Troy Hornberger

Credentials: PhD

Position title: Professor of Comparative Bioscience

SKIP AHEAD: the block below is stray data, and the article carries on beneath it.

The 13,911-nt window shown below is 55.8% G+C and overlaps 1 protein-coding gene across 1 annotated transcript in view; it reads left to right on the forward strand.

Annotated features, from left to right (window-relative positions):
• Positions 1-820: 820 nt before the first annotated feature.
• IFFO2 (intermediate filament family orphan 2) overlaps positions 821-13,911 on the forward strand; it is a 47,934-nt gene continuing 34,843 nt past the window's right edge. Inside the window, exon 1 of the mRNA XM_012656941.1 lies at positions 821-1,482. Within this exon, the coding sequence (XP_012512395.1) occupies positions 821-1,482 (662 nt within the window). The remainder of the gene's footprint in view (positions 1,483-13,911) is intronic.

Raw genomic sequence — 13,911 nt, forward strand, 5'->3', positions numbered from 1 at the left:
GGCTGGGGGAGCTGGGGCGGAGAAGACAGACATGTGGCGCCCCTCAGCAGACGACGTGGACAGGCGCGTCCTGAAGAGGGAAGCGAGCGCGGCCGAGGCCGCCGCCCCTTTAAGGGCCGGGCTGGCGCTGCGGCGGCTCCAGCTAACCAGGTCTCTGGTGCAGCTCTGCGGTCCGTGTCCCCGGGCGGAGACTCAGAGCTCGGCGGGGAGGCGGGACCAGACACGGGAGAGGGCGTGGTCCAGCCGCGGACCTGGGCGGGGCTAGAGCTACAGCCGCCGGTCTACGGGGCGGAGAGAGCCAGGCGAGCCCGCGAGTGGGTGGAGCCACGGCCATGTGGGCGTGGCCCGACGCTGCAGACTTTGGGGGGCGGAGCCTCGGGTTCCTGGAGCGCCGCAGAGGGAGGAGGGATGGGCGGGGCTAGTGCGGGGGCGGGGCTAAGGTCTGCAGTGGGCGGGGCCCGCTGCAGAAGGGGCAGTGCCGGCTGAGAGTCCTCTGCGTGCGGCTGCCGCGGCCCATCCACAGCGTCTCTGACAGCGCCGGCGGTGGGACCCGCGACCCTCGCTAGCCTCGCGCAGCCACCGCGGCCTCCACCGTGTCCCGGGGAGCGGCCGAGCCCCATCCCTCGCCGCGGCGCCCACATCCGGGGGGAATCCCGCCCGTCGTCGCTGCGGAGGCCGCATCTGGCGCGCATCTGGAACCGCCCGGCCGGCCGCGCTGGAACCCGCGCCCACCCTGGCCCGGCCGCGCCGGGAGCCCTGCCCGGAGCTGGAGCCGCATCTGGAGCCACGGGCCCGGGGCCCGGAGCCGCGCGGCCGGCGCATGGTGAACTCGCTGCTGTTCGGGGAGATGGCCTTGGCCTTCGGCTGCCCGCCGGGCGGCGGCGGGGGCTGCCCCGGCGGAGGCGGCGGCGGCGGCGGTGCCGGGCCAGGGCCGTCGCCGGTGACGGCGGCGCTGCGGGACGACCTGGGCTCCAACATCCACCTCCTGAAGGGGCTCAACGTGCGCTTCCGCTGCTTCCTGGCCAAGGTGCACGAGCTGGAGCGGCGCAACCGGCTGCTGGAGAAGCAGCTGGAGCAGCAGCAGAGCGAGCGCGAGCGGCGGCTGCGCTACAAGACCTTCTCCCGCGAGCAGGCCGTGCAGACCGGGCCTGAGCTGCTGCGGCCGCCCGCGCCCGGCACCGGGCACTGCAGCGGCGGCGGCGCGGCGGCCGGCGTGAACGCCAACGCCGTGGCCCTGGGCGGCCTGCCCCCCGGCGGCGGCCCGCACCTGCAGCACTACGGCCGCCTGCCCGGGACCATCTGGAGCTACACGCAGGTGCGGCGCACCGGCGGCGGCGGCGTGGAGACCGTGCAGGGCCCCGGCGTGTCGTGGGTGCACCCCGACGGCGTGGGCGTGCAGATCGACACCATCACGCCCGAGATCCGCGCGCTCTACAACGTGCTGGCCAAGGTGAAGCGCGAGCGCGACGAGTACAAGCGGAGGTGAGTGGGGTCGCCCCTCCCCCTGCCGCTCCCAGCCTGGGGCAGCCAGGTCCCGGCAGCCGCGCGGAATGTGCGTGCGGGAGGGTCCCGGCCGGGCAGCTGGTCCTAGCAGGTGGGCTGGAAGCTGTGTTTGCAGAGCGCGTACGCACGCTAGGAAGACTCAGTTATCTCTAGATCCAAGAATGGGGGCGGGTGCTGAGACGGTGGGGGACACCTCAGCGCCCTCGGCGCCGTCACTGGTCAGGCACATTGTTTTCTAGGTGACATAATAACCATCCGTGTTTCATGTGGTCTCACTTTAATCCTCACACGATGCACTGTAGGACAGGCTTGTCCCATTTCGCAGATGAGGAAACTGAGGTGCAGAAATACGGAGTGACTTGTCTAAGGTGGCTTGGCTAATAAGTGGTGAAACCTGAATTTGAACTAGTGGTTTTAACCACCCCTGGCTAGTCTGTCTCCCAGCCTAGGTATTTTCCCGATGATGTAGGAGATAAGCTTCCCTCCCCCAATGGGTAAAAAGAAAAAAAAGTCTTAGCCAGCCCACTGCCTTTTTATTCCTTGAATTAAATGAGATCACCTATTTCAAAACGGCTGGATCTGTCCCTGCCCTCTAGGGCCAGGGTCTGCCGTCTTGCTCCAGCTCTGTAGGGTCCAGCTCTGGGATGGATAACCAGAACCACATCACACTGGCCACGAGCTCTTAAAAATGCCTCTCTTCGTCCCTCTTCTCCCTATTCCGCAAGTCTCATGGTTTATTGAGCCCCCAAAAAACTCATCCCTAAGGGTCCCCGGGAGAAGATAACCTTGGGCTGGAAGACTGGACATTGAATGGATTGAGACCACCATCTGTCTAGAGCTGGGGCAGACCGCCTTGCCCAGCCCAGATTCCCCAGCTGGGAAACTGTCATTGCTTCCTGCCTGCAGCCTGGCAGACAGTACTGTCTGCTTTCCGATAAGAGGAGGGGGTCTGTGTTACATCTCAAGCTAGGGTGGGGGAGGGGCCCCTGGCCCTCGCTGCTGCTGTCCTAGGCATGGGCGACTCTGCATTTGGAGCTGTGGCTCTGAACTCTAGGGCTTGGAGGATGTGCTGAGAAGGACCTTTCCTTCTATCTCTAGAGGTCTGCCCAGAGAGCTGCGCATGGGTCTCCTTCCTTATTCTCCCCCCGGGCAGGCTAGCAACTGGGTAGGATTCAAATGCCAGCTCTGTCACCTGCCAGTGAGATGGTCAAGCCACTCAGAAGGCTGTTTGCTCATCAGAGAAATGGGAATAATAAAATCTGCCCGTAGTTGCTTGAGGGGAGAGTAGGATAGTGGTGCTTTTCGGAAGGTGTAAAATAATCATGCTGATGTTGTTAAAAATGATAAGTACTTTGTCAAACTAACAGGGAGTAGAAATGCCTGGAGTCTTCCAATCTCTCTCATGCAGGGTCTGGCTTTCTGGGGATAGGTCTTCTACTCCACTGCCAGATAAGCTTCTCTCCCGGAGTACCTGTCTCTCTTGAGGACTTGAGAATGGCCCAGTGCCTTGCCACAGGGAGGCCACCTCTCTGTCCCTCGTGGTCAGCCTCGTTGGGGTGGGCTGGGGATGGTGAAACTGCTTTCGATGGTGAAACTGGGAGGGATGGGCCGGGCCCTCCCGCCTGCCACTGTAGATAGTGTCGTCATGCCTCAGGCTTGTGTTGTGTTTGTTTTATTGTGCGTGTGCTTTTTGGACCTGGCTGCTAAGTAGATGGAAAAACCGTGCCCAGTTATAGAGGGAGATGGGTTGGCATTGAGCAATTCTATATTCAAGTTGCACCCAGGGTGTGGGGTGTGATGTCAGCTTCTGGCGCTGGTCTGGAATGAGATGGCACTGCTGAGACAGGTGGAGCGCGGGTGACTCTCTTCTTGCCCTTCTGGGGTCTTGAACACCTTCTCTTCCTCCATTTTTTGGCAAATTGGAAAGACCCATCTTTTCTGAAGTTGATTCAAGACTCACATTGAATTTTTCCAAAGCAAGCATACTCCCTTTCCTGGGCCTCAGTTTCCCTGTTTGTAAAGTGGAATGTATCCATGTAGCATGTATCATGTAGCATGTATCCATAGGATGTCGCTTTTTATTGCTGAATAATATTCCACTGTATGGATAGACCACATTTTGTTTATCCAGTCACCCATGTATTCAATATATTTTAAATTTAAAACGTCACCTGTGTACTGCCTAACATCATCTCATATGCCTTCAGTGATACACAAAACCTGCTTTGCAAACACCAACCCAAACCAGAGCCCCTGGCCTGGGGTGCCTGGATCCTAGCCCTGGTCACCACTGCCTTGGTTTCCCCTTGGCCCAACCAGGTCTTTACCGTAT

The focus of my lab’s research is aimed at defining how mechanical signals are converted into the biochemical events that regulate skeletal muscle mass. For example, work from my lab has shown that signaling through the mammalian target of rapamycin (mTOR) is both necessary and sufficient for the induction of hypertrophy that occurs in response to mechanical loading. We have also demonstrated that mechanical stimuli activate mTOR signaling through a unique phosphoinositide 3-kinase (PI3K)-independent mechanism, and that this mechanism is distinct from the core pathways that are employed by growth factors and nutrients. As part of this work, we have collaborated with Joshua Coon to study proteomic and phosphoproteomic changes in skeletal muscle after contractile-stimulation as well as muscle immobilization. Currently, the work in my lab is focused on defining the components of this unique mechanism. To accomplish this goal, we employ a variety of model systems that are relevant to diabetes-related research. For instance, physical exercise is a well- recognized and effective treatment for Type II diabetes, and we are currently utilizing the resources in the mouse phenotyping and lipidomics cores to characterize what, in our opinion, will be the first physiologically relevant mouse model of human resistance exercise. I expect that this model in conjunction with my lab’s expertise in exercise physiology will make an important contribution to diabetes research on the UW campus.